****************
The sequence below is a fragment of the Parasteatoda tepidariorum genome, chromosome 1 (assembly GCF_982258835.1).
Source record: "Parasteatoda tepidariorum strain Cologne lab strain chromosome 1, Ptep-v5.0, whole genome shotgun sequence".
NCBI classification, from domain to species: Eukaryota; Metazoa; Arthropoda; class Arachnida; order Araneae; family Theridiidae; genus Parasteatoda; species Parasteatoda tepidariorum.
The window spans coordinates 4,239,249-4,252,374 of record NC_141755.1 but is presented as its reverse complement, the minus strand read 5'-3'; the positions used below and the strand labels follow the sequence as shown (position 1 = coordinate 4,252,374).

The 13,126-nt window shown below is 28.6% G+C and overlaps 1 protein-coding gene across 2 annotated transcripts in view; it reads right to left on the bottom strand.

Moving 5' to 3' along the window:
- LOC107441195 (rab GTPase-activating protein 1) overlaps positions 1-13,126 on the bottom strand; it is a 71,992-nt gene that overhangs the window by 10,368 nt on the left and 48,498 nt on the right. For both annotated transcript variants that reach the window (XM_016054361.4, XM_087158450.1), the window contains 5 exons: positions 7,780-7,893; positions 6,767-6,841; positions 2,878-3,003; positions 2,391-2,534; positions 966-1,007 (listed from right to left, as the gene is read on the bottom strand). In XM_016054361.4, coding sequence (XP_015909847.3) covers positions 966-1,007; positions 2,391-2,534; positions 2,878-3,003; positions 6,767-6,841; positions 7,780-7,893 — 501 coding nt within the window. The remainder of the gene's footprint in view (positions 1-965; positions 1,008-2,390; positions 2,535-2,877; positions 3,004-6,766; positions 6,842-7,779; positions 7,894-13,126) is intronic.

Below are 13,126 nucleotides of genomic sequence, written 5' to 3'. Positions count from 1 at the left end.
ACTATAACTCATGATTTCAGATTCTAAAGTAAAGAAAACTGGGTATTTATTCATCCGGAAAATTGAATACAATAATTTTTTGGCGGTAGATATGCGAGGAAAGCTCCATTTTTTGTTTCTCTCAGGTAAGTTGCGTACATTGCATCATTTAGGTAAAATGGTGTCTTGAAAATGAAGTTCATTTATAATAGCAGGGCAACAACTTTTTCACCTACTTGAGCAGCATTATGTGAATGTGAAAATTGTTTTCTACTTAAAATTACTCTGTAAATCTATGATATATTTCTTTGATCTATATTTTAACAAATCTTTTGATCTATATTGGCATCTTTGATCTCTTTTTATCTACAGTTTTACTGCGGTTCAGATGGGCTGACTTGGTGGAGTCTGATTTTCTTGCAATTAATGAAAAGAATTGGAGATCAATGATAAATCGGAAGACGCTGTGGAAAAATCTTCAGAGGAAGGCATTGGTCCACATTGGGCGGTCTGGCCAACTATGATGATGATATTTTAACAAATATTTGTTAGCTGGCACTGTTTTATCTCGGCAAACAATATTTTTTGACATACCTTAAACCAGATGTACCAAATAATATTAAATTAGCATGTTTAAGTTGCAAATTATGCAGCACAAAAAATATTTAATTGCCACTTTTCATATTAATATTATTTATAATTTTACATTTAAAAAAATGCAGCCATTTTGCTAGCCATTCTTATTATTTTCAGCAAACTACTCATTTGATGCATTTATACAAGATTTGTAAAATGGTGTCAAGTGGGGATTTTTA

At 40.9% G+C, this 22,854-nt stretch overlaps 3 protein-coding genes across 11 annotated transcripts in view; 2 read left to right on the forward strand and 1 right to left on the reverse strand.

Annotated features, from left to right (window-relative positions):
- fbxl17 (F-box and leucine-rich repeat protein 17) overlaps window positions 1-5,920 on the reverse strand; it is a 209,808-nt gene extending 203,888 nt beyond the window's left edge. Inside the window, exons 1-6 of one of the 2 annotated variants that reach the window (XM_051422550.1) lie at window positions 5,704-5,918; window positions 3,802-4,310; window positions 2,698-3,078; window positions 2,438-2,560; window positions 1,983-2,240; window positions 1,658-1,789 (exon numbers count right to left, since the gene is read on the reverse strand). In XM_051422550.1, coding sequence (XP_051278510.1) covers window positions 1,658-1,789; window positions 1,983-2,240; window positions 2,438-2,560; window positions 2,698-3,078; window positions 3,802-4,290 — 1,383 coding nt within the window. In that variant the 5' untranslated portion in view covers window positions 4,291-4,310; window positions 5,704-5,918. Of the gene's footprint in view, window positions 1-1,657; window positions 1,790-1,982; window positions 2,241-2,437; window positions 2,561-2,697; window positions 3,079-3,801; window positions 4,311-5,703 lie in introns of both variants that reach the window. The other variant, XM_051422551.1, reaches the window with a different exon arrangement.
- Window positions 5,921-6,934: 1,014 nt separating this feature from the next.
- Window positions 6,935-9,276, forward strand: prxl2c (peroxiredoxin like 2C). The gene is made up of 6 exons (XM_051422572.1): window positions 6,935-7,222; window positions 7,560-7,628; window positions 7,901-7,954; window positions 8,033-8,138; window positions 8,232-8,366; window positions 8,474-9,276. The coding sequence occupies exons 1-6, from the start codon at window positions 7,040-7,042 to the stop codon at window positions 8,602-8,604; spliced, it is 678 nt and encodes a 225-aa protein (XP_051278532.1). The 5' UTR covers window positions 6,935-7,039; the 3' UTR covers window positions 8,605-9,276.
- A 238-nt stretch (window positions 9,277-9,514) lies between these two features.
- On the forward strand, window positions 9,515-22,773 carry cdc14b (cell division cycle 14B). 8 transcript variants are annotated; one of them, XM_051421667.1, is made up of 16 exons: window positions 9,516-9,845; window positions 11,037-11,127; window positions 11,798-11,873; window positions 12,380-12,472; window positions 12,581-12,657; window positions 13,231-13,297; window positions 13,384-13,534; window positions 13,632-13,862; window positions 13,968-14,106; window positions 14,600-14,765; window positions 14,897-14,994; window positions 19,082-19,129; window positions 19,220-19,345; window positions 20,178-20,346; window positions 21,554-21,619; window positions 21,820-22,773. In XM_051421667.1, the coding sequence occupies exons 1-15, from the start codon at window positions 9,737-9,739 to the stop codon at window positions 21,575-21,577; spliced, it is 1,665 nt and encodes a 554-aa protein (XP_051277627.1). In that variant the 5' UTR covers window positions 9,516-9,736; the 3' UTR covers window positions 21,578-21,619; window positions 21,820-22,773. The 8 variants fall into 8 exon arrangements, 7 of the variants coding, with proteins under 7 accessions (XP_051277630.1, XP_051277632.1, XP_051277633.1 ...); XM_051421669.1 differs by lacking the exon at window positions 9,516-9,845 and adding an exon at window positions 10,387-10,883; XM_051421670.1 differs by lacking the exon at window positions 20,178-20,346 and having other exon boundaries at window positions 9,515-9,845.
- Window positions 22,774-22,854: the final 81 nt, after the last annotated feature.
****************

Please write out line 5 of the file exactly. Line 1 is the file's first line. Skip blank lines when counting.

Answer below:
The 13,126-nt window shown below is 28.6% G+C and overlaps 1 protein-coding gene across 2 annotated transcripts in view; it reads right to left on the bottom strand.